One More Down Day and S&P 500 Ties 50-Year Record
The S&P 500 (NYSEARCA:SPY) has been down 16 days in the month of October. If it closes down today, that will make 17, the most down days in a single month since 1970. While futures are up significantly this morning, there have been large reversals after an initial pop higher, so we may still tie the record. 16 down days already matches 2008. The index is down 8.6% this month, and down 8.7% from all time highs, not quite a correction yet officially, but on the edge.
Biotech Buyback Leaders Nearly All Down Despite Share Repurchases
Since 2014, big biotech companies have repurchased about $100 billion of their own shares, but most are down on their buys. The top companies to engage in this practice are AbbVie (NYSE:ABBV), Alexion (NASDAQ:ALXN), Amgen (NASDAQ:AMGN), Biogen (NASDAQ:BIIB), Celgene (NASDAQ:CELG), and Gilead (NASDAQ:GILD). Relative to the average purchase price of the shares when bought, the biggest losers are Celgene, Gilead, and Alexion, who lost out by 31%, 23%, and 19% respectively. Amgen is the leader, up 7% on its own buybacks relative to current share prices. Celgene spent $18.3B, purchasing its own shares since 2014, down $5.67 billion and Gilead $29.2 billion, down $6.7 billion on its investment in itself. Admittedly, this isn’t quite fair math since without the buybacks the stocks would be even lower (unless the money was invested in growth that materialized by now).
Coke Raising Prices, Not Going to Cannabis
Coca-Cola (NYSE:KO) is raising its prices due to aluminum tariffs raised by the Trump Administration, but one thing they’re not doing is starting a cannabis-infused beverage line. “We don’t have any plans at this stage to get into the space,” CEO James Quincey told analysts during an earnings call. “So that’s kind of where we are.” Bloomberg had earlier reported that Coke was in talks with Aurora Cannabis (NYSE:ACB) to jumpstart a CBD-infused health beverage line, the non-psychoactive cannabinoid, but has apparently since backed off the idea, or at least what’s what they’re saying at the moment.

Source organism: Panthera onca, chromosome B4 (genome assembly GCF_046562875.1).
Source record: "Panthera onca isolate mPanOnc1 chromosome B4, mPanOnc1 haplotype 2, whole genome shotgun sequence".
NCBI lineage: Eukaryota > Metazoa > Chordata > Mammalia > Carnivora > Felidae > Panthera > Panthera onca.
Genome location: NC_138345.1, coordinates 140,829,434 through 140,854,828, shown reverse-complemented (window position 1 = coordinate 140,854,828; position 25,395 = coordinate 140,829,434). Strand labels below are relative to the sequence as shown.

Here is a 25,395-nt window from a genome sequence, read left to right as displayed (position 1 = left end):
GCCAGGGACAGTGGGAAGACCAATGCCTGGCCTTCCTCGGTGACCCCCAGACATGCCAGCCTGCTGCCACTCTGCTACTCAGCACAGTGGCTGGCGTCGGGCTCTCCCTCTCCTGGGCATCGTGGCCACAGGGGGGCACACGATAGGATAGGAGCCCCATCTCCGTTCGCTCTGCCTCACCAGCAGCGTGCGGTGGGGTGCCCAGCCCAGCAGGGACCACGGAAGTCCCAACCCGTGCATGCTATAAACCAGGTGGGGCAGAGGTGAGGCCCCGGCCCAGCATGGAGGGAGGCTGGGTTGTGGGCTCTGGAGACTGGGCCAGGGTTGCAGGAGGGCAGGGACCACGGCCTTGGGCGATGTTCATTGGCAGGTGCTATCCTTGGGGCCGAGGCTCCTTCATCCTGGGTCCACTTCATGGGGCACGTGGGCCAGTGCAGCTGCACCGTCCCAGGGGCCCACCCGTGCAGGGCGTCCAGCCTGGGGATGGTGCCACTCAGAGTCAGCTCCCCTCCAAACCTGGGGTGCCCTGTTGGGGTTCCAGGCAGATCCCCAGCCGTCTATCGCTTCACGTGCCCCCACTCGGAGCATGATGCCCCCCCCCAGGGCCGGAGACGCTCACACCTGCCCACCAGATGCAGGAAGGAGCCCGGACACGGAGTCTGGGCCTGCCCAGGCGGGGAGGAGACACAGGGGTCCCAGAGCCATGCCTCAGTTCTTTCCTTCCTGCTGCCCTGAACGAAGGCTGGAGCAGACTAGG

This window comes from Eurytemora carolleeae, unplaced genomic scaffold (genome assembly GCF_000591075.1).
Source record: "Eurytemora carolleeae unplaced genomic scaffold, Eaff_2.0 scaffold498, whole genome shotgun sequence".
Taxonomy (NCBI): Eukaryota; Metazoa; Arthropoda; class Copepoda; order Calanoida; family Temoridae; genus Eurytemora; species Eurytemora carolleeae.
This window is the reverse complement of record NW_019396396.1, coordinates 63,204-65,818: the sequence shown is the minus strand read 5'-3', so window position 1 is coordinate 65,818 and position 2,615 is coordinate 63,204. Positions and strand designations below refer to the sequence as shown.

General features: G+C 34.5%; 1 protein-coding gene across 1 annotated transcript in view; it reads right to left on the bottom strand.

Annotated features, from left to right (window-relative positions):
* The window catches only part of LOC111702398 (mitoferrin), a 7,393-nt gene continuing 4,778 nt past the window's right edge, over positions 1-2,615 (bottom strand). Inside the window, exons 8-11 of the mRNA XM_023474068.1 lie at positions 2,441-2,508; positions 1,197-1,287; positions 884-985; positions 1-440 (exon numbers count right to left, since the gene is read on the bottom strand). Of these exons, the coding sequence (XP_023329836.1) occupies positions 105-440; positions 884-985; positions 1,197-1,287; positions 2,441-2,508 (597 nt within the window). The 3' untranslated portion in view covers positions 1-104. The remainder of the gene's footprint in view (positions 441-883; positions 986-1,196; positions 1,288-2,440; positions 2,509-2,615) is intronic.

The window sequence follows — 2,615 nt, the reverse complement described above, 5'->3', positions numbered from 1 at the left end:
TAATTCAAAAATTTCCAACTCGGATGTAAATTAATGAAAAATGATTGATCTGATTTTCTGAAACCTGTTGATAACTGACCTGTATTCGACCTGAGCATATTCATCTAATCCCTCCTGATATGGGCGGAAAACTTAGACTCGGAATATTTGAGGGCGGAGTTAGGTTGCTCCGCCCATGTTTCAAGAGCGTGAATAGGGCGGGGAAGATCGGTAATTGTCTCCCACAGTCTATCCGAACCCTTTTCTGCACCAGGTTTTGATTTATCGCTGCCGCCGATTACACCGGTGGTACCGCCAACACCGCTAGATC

Capital One, Discover Tighten Credit Restrictions
Is this the beginning of a credit crunch? Could be. Capital One (NYSE:COF) and Discover (NYSE:DFS) are getting more caution on the amount of credit they are willing to extend to borrowers. According to the Wall Street Journal, the reason is that they are beginning to question how much longer the current economic boom will last. Credit delinquencies are still low at 2.85%, but a recession tends to bring those rates up, peaking in 2008 at 6.77%. The restrictions come in the context of rising interest rates for the past two years, and are likely to get tighter since tighter credit tends to breed tighter credit in a feedback loop, hence credit cycles. If interest rates continue to rise, expect this trend to continue because APR rates depend largely upon benchmark Treasury rates, and the higher the APR is the less of a credit line one is likely to get.
Further, if we start to see delinquency rates rise, we’ll have more evidence that the business cycle may be turning, at which point debt consolidation could get back into fashion. Though if anticipated before rates rise significantly from here, high credit card balances may be able to be paid off at lower rates now, before credit conditions worsen further.
It’s Business As Usual After Khashoggi Murder
As expected, money makes the world go round and one murder, even recorded with the perpetrators caught red-handed, won’t disrupt business and military ties between the United States and Saudi Arabia. On the topic, Jamie Dimon, CEO of JPMorgan (NYSE:JPM) says that his boycotting of the recent Saudi investment conference “Davos in the Desert” accomplished nothing and that JPMorgan’s business ties with the royal kingdom will continue. Dimon said his bank, which has been in Saudi Arabia for more than 70 years, will follow the lead of the U.S. government when making decisions after the alleged murder of Jamal Khashoggi. As for the U.S. government it will continue to sell weapons to the Saudis so they can keep bombing Yemen, among other things.